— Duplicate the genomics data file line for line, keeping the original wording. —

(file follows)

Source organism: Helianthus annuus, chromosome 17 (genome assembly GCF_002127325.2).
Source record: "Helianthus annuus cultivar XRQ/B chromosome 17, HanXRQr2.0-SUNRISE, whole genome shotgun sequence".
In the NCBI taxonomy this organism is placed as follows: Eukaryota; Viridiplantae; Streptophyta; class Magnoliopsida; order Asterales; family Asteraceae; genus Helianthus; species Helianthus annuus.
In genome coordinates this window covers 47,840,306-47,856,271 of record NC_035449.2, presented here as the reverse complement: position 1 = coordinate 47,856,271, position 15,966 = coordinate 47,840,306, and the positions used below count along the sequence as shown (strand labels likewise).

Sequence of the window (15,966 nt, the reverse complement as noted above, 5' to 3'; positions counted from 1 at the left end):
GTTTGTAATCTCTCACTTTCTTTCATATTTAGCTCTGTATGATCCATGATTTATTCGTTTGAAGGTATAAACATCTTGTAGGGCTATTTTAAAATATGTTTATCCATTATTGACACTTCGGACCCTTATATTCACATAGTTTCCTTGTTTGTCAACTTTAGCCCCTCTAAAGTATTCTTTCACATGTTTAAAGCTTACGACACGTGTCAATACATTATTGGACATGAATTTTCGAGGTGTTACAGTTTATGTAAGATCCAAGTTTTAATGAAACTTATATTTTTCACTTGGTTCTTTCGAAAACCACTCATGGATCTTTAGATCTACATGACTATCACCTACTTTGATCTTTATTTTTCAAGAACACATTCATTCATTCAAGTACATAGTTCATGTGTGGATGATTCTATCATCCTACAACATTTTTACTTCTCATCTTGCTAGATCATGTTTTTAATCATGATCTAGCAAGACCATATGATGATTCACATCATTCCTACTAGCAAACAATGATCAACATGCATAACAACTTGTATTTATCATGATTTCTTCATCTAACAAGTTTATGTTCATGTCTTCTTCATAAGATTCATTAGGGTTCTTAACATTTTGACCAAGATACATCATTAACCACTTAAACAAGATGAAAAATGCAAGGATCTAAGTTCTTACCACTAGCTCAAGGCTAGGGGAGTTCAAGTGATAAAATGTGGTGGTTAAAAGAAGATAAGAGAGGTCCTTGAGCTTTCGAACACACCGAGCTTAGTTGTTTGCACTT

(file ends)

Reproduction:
Source organism: Helianthus annuus, chromosome 17 (genome assembly GCF_002127325.2).
Source record: "Helianthus annuus cultivar XRQ/B chromosome 17, HanXRQr2.0-SUNRISE, whole genome shotgun sequence".
In the NCBI taxonomy this organism is placed as follows: Eukaryota; Viridiplantae; Streptophyta; class Magnoliopsida; order Asterales; family Asteraceae; genus Helianthus; species Helianthus annuus.
In genome coordinates this window covers 47,840,306-47,856,271 of record NC_035449.2, presented here as the reverse complement: position 1 = coordinate 47,856,271, position 15,966 = coordinate 47,840,306, and the positions used below count along the sequence as shown (strand labels likewise).

Sequence of the window (15,966 nt, the reverse complement as noted above, 5' to 3'; positions counted from 1 at the left end):
GTTTGTAATCTCTCACTTTCTTTCATATTTAGCTCTGTATGATCCATGATTTATTCGTTTGAAGGTATAAACATCTTGTAGGGCTATTTTAAAATATGTTTATCCATTATTGACACTTCGGACCCTTATATTCACATAGTTTCCTTGTTTGTCAACTTTAGCCCCTCTAAAGTATTCTTTCACATGTTTAAAGCTTACGACACGTGTCAATACATTATTGGACATGAATTTTCGAGGTGTTACAGTTTATGTAAGATCCAAGTTTTAATGAAACTTATATTTTTCACTTGGTTCTTTCGAAAACCACTCATGGATCTTTAGATCTACATGACTATCACCTACTTTGATCTTTATTTTTCAAGAACACATTCATTCATTCAAGTACATAGTTCATGTGTGGATGATTCTATCATCCTACAACATTTTTACTTCTCATCTTGCTAGATCATGTTTTTAATCATGATCTAGCAAGACCATATGATGATTCACATCATTCCTACTAGCAAACAATGATCAACATGCATAACAACTTGTATTTATCATGATTTCTTCATCTAACAAGTTTATGTTCATGTCTTCTTCATAAGATTCATTAGGGTTCTTAACATTTTGACCAAGATACATCATTAACCACTTAAACAAGATGAAAAATGCAAGGATCTAAGTTCTTACCACTAGCTCAAGGCTAGGGGAGTTCAAGTGATAAAATGTGGTGGTTAAAAGAAGATAAGAGAGGTCCTTGAGCTTTCGAACACACCGAGCTTAGTTGTTTGCACTT